Living in an RV automatically leads to kitchen conservation. When you have a limited amount of water, waste storage, and heat sources, you can’t take anything for granted. Usage and replenishment take center stage.
When I live in my regular home, I have no idea how much water I use, how many weeks of food are in the pantry, or how high my gas bill will be until I receive it. I am lucky. I have the luxury of not worrying about those things.
Now that Cooking2Thrive is on a road trip, I’m living in an RV. That’s a whole different ballgame. I know exactly how much water I use. I can easily gauge with a quick glance how many days of food I have. And I know how often I must empty my waste tanks.
I’m learning how to anticipate the lead time needed to replenish supplies without having to create new storage areas in seats and leg spaces. And I recognize how little laundry I can generate and groceries I need when I’m thoughtful.
That’s the key. When you have less space, you have to be more thoughtful about every choice.
While I’m not limited to my two-burner propane cooktop and microwave, to keep in the mindset, it’s sometimes fun to plan meals as if I am. Small amounts, fewer pots, and simple prep are principles to guide the planning.
For example, single serving microwavable brown rice makes more sense in this environment than a bag. Frozen vegetables are fine but must be used right away because I don’t have a freezer. One pot dishes containing protein, vegetables, and starch are winners every time. They allow me to conserve dishwater and can be stored in a single container.
I currently have a container of ham, potatoes, and asparagus in my refrigerator. These flavors pair well together seasoned with just salt, pepper, and garlic powder. To keep the prep simple, I buy ham that’s already diced. Potatoes can be microwaved until almost done, then easily peeled and diced. And asparagus can be steamed in a skillet or the microwave, then chopped. I combine all three in a microwave-safe storage container so I can reheat and eat for several meals.
For even less waste, I can leave the peeling on the potatoes. Or I can make this a pantry generated meal by using canned, diced potatoes, and canned asparagus.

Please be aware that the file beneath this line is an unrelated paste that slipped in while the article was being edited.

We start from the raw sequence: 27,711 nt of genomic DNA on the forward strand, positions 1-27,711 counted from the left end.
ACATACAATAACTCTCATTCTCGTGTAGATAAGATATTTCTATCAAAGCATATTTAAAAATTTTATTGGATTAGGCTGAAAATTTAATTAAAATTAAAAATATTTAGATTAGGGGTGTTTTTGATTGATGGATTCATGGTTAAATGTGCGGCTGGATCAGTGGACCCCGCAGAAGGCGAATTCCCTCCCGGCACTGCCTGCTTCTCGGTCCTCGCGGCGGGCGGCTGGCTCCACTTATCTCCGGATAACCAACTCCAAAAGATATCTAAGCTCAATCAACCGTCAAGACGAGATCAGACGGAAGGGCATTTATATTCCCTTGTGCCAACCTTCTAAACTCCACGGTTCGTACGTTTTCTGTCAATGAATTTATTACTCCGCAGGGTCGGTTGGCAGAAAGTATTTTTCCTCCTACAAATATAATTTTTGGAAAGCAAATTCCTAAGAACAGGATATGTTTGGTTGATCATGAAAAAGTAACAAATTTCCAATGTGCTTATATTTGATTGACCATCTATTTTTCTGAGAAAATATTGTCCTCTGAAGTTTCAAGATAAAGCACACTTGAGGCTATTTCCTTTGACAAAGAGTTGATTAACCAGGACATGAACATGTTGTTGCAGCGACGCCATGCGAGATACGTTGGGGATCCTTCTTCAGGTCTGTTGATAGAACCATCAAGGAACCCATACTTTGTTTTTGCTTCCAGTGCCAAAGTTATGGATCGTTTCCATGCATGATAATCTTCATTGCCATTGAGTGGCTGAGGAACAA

My RV pantry always contains salt, pepper, garlic powder, and olive oil spray; canisters of coffee and almonds mixed with raisins; coconut milk; single serving peanut butter, gluten-free instant oatmeal, microwavable brown rice, gluten-free pretzels or crackers, canned black beans, canned potatoes, and a canned green vegetable. There’s usually a sweet potato or potato in the cabinet, and some kind of fresh fruit and plain unsweetened yogurt in the refrigerator.
When there’s room, I add a jar of salsa or my favorite jam to the pantry selections. I also like having a stash of mini Kind bars handy. Single serve containers of mandarin oranges, olives, and condiments can be useful. The goal is to keep it as simple as possible while having enough to throw a tasty meal together in a pinch.
Last week, I ate brown rice and black beans plus mandarin oranges for dinner on a night my original plan was not workable. The remaining beans and rice became a side dish when groceries arrived.
Once a meal is finished, I wipe down all of the dishes so no crumbs, bits, or film remain on the surface. This means I can conserve soap and water when I wash them. When it’s just me eating two to three meals, I can wash dishes in 32 – 48 oz of water per day. I’d call that decent conservation.
I find it makes the most sense to buy salads from restaurants. All of the ingredients are there in a single container and they’re already clean. That means the only waste is the container in which they arrive (and sometimes that is reusable). Most entrée salads will last several meals when used as a side salad.
If I were preparing salad in the RV myself, I’d use triple washed spinach as the base and most likely include raisins and almonds from the pantry in the toppings. The spinach can be easily wilted to eat alone or added to an entrée if I get tired of salad.
Using portable cotton hypoallergenic washcloths creates some waste, but means less laundry and fewer wet things cluttering my space. I use these to wash dishes, prevent coffee grounds from going down the drain, and to wash my face. I’ve also used them to wipe down countertops and dust TVs.
Right now, I’m drinking coffee I rewarmed from yesterday’s batch. I’d like a little more, but I’m considering whether it’s better to conserve water and time by drinking a cup once I arrive at the office. Conservation will most likely win out. It usually does when living in 100 sq ft.
Will I carry any of my new kitchen conservation habits home?
I can’t really predict whether they’ll stick, but I’ve added a whole level of awareness that I believe will serve me well in many environments. That’s a real benefit of shaking things up. Your point-of-view changes with each increase in knowledge.
Kitchen conservation and simplicity increasingly seem intertwined and I love both.